Tuesday, June 1, 2010

Students With Cameras

One day when I was sitting through student presentations where the students were showing photographs of themselves taken by their parents and themselves, I kept thinking that students can take better photos than these (so could parents for that matter). So starting in the third grade I began teaching the basics of digital photography.

I did this mostly for selfish reasons; I did not want to sit through another presentation filled with bad photos. You know the ones...

- out of focus
- bad lighting
- bad layout
- bad anything else

It was like I blogged weeks ago about students and school technology; "Just because a student owns technology, it does not mean that they know how to properly use it." Besides, it gave me a chance to teach the 21st Century Skill of creativity.

So I sat my students down and taught them how to take proper photos, passed out the cameras and instructed them to stay in my computer lab and practice what they had just learned. We then went through their photos, instructed them how to improve and then tried it again and again until they got it right. Just like a teacher would do with a new math concept, but in this case a tech concept.

Here is what I got from 4th and 5th grade students...


Remember, students can do incredible things if we just ask them to and hold them to a standard of quality that has been expected in their other subjects like reading, writing and math. If we don't allow students to write poorly then why do we allow them to use school technology poorly?

Monday, May 31, 2010

The Roadblock with Critical Thinking

I remember the first time I set up a LEGO robotics lab in a middle school and how surprised we were with our initial results...

Before setting up the robotics lab we had agreed to the 21st Century Skills that we wanted the students to learn. Skills like; creativity, innovation, collaboration and above all critical thinking. We spent thousands on converting an old wood-working shop to be an new state-of-art LEGO lab. In one end of the lab we set up a viewing area where we could watch the students work -- so we kind of turned the students into little lab rats. Each class would have 20 students for a quarter so we could let every 7th grade student take the class.

The students were excited about the new robotics program and rushed into the lab on the first day to start learning how to build and program the little robots. After weeks of learning the skills it was now time for students to solve the challenges that were in the testing area of the lab. Some were simple and others were really hard challenges. I think the students at one time thought we were the evil scientists playing some sort of sick game.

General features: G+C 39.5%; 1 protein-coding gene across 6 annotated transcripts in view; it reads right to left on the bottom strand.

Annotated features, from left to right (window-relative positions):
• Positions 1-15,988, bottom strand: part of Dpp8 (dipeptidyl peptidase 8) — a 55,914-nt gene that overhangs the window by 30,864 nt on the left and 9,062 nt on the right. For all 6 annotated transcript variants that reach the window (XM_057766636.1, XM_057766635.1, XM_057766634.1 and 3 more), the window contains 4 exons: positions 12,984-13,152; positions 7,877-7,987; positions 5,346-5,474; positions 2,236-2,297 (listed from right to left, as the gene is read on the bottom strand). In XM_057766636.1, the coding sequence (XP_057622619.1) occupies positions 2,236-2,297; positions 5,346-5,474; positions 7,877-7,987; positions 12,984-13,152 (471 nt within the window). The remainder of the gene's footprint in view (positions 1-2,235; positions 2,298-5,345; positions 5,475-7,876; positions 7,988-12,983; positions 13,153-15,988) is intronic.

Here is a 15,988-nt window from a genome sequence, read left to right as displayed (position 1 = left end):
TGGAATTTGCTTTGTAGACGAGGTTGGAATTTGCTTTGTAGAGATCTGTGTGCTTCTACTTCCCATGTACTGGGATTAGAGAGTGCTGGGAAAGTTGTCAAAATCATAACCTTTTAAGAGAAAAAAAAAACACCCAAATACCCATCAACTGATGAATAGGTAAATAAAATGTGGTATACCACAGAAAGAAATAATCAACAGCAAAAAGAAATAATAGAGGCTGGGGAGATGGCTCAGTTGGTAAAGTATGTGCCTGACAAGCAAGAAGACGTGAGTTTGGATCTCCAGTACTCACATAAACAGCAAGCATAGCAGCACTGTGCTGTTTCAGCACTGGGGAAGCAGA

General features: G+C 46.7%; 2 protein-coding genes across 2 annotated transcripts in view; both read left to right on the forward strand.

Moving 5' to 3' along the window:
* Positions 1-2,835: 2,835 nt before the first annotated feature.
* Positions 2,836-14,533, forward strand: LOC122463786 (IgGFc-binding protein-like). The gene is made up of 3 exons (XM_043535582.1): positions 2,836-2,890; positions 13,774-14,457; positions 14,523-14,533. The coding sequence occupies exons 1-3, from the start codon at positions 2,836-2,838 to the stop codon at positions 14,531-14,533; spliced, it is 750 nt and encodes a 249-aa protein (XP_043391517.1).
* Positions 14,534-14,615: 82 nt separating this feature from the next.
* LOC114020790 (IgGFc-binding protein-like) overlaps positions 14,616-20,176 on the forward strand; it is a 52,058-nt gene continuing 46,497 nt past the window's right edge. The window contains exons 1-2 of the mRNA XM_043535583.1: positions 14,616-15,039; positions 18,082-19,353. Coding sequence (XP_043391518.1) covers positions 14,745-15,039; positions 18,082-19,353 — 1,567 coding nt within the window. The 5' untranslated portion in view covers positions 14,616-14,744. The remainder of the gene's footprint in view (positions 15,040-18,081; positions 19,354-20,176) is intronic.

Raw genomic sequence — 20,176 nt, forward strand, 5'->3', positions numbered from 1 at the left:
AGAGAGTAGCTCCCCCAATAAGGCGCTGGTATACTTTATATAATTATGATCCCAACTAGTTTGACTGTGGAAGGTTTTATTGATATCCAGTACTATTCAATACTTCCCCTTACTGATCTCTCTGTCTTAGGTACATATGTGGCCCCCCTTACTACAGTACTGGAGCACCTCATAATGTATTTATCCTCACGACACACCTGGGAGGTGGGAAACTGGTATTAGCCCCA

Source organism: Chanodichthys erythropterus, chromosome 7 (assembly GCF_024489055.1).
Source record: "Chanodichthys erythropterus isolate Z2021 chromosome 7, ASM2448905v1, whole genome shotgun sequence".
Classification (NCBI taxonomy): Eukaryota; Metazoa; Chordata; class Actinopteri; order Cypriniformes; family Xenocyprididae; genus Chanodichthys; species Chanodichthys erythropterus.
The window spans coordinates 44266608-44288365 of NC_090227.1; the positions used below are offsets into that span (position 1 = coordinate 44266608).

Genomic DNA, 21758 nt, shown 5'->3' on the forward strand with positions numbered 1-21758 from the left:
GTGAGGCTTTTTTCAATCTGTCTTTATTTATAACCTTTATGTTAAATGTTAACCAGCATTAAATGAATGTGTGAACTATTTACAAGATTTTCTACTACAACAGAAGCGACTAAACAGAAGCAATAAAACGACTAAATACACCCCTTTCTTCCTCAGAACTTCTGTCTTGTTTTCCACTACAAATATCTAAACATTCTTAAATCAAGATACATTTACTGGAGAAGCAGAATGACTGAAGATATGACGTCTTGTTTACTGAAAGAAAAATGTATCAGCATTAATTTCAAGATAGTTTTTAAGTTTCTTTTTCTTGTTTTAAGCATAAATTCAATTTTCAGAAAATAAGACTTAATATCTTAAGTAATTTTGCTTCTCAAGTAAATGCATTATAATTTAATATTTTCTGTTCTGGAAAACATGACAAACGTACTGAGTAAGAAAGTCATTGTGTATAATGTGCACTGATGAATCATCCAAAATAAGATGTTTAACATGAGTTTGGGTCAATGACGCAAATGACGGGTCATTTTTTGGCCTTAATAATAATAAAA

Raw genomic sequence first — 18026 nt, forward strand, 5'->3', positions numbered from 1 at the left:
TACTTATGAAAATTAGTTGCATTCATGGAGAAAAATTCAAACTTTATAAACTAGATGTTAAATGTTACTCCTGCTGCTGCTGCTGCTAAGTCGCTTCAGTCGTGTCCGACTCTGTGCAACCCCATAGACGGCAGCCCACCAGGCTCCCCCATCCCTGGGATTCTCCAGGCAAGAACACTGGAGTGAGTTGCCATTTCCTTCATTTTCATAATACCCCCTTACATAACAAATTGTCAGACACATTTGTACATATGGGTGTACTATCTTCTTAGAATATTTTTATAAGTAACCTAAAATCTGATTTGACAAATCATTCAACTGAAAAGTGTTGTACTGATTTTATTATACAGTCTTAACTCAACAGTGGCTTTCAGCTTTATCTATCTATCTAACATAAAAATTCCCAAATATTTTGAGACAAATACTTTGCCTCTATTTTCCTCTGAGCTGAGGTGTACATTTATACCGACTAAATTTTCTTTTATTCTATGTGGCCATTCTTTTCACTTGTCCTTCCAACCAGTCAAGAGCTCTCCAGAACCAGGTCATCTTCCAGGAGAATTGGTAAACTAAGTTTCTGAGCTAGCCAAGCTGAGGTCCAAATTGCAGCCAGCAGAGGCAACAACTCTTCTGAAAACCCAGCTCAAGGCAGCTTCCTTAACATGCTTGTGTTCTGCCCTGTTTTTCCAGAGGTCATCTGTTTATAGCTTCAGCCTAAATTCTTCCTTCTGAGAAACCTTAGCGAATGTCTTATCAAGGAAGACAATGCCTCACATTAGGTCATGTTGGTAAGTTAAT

The first day of the challenges was hard, most students through up their hands in frustration. They would ask where the program and designs for the robots to solve these challenges? We explained that they were none, they had to design and program their robot from the skills they have learned over the past few weeks.

What? No answer key! Imagine the possibilities!

I remember one challenge in particular, student had to back their robot into a garage and then drive out and select the red ball, not the blue, and drive back to the starting point.

After the first quarter of students not one challenge had been completed and most of the students left the program discouraged by the challenges. At first we thought that we had made a terrible mistake with these young students and we thought about changing the class and giving them the answers to the challenges. But we thought we would let it remain the same for the year and see what happens.

However, at the end of the second quarter something magical started to happen. A group of the students had completed 3 of the 5 challenges. It was like a little dam in their brains was starting to crack. These challenges were possible to complete.

By the end of the third quarter all the groups had completed all of the challenges and were now competing for fastest times.

At the end of the last quarter, the students were complaining that the challenges were not hard enough.

So what was the difference between the first and last group of students?

The number of classes was the same, the lessons and challenges were the same.  The difference was in critical thinking, the first group had never had to use this skill before and it was tough for them to imagine completing the challenges, which taught us adults an important lesson about teaching students critical thinking skills, you must teach them to imagine and that all tasks are solvable, nothing is impossible.

Einstein theorized the laser 60 years before it was invented.

We need to remember when introducing new school technology that our students can do amazing things if we just give them the chance and the PUSH they need.

As adults we are just as guilty...

"5th graders can not make movies."

"14 year-olds cannot develop iPod apps."

"2nd graders should not blog"

Shall I go on?

Go ahead, jump in the deep end of school technology and students, you might just be surprised at what you might see.